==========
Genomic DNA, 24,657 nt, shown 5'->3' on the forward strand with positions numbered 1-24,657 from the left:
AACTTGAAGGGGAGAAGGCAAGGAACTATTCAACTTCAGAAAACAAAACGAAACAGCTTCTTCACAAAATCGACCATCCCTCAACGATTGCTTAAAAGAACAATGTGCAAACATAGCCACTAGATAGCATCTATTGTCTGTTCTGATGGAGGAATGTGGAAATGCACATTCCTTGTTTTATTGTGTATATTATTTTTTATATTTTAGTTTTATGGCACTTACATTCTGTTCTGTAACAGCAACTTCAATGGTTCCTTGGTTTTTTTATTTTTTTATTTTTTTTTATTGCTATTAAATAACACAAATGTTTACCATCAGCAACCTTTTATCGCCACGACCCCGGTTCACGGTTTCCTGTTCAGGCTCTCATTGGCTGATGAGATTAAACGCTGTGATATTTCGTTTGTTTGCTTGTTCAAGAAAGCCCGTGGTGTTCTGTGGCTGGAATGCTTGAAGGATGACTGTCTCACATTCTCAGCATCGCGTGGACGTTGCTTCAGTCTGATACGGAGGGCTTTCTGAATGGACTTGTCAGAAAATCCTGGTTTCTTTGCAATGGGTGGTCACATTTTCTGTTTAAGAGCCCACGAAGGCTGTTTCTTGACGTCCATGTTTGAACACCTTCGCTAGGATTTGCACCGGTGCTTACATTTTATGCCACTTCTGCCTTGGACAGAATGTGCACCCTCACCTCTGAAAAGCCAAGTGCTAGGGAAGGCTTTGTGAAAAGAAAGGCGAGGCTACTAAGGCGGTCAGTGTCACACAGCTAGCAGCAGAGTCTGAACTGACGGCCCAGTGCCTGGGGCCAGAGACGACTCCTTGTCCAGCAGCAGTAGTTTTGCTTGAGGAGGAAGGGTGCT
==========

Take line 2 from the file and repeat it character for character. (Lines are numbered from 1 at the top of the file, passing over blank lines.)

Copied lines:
AACTTGAAGGGGAGAAGGCAAGGAACTATTCAACTTCAGAAAACAAAACGAAACAGCTTCTTCACAAAATCGACCATCCCTCAACGATTGCTTAAAAGAACAATGTGCAAACATAGCCACTAGATAGCATCTATTGTCTGTTCTGATGGAGGAATGTGGAAATGCACATTCCTTGTTTTATTGTGTATATTATTTTTTATATTTTAGTTTTATGGCACTTACATTCTGTTCTGTAACAGCAACTTCAATGGTTCCTTGGTTTTTTTATTTTTTTATTTTTTTTTATTGCTATTAAATAACACAAATGTTTACCATCAGCAACCTTTTATCGCCACGACCCCGGTTCACGGTTTCCTGTTCAGGCTCTCATTGGCTGATGAGATTAAACGCTGTGATATTTCGTTTGTTTGCTTGTTCAAGAAAGCCCGTGGTGTTCTGTGGCTGGAATGCTTGAAGGATGACTGTCTCACATTCTCAGCATCGCGTGGACGTTGCTTCAGTCTGATACGGAGGGCTTTCTGAATGGACTTGTCAGAAAATCCTGGTTTCTTTGCAATGGGTGGTCACATTTTCTGTTTAAGAGCCCACGAAGGCTGTTTCTTGACGTCCATGTTTGAACACCTTCGCTAGGATTTGCACCGGTGCTTACATTTTATGCCACTTCTGCCTTGGACAGAATGTGCACCCTCACCTCTGAAAAGCCAAGTGCTAGGGAAGGCTTTGTGAAAAGAAAGGCGAGGCTACTAAGGCGGTCAGTGTCACACAGCTAGCAGCAGAGTCTGAACTGACGGCCCAGTGCCTGGGGCCAGAGACGACTCCTTGTCCAGCAGCAGTAGTTTTGCTTGAGGAGGAAGGGTGCT